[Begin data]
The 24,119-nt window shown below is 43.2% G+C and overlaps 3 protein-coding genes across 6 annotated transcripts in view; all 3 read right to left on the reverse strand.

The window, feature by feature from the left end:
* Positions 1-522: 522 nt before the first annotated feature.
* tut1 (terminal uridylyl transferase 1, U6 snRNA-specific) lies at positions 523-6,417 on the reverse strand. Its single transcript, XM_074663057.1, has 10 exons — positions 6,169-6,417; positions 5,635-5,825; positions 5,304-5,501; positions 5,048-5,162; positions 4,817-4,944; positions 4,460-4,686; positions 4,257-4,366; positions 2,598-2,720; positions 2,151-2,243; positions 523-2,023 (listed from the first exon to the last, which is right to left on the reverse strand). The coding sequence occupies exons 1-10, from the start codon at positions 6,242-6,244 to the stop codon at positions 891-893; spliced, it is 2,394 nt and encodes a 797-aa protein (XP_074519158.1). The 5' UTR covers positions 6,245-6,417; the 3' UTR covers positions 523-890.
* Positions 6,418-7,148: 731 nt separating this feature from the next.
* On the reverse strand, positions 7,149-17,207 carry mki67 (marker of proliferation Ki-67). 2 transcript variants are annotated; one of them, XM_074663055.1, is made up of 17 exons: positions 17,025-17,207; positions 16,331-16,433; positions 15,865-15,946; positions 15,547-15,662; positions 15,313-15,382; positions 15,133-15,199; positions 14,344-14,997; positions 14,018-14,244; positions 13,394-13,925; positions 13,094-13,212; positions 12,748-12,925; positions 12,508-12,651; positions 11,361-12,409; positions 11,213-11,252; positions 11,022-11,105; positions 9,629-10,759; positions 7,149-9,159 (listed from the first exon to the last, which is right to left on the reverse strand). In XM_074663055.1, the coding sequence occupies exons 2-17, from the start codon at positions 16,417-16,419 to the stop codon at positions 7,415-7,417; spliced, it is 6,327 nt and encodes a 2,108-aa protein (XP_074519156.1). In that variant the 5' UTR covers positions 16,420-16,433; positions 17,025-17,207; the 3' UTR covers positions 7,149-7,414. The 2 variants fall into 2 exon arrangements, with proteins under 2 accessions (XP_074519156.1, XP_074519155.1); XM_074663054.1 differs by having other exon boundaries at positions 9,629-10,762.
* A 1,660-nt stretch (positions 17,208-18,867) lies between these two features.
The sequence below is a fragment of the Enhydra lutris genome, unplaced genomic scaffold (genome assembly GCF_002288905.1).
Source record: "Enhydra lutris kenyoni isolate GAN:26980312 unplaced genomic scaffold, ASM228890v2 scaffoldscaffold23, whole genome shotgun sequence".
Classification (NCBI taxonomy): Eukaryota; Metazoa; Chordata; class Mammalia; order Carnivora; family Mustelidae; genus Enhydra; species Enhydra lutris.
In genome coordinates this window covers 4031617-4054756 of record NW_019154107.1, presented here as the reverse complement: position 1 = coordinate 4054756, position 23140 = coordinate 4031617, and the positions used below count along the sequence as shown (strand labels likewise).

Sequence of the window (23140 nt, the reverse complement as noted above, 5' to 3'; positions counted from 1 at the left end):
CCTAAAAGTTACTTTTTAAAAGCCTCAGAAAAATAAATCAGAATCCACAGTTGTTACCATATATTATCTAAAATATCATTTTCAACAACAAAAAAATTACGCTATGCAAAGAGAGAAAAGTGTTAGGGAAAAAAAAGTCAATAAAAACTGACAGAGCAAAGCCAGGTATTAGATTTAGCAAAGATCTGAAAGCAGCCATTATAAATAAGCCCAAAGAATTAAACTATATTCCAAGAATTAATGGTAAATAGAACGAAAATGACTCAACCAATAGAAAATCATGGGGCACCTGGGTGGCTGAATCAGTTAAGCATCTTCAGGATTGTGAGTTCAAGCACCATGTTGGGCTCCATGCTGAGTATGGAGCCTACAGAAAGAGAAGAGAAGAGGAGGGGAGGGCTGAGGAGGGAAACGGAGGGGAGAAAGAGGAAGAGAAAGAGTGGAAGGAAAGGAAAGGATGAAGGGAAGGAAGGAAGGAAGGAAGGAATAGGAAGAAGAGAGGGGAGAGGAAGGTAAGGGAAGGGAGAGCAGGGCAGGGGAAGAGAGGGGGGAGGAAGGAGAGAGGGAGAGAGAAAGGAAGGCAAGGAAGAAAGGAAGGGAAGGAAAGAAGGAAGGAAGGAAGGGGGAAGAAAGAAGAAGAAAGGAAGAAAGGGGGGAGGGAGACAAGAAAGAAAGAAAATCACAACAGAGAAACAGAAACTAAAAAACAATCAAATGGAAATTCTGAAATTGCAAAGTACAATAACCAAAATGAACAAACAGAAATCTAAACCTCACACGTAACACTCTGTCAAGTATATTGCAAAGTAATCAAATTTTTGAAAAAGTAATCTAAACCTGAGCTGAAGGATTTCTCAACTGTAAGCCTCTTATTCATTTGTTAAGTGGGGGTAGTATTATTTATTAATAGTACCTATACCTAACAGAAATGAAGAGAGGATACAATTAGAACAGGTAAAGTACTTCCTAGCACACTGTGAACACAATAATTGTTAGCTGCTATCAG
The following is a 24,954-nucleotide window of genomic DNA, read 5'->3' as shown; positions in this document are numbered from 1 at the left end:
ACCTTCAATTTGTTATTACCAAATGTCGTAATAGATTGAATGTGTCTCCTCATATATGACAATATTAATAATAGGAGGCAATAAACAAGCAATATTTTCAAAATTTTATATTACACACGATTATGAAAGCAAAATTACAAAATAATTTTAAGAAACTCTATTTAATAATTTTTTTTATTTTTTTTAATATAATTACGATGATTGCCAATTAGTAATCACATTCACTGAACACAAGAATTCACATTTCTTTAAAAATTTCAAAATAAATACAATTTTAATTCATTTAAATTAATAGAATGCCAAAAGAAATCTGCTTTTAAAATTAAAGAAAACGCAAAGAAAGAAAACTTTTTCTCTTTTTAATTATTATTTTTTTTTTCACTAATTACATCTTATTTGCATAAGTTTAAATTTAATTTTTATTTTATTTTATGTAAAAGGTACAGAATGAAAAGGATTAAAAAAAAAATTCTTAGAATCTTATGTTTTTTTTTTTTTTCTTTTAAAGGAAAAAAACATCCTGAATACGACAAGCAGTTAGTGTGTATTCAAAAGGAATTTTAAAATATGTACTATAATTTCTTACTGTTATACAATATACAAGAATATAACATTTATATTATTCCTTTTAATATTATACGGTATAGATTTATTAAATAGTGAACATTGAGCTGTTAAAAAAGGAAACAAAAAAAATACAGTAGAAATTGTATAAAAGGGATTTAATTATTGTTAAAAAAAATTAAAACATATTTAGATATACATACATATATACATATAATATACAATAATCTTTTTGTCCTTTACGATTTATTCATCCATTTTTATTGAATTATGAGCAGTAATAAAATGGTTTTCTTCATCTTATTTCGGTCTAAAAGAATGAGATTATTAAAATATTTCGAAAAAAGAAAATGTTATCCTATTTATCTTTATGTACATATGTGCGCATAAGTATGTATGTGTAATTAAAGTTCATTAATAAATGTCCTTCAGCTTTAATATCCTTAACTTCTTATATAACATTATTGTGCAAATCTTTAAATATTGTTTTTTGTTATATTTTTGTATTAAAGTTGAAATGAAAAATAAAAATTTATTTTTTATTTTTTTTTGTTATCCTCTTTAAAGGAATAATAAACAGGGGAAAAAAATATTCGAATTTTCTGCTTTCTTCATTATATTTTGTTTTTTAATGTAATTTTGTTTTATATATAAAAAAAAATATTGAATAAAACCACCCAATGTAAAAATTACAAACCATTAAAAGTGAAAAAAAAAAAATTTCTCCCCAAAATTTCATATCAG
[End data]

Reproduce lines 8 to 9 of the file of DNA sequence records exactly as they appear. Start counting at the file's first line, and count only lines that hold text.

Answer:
The sequence below is a fragment of the Enhydra lutris genome, unplaced genomic scaffold (genome assembly GCF_002288905.1).
Source record: "Enhydra lutris kenyoni isolate GAN:26980312 unplaced genomic scaffold, ASM228890v2 scaffoldscaffold23, whole genome shotgun sequence".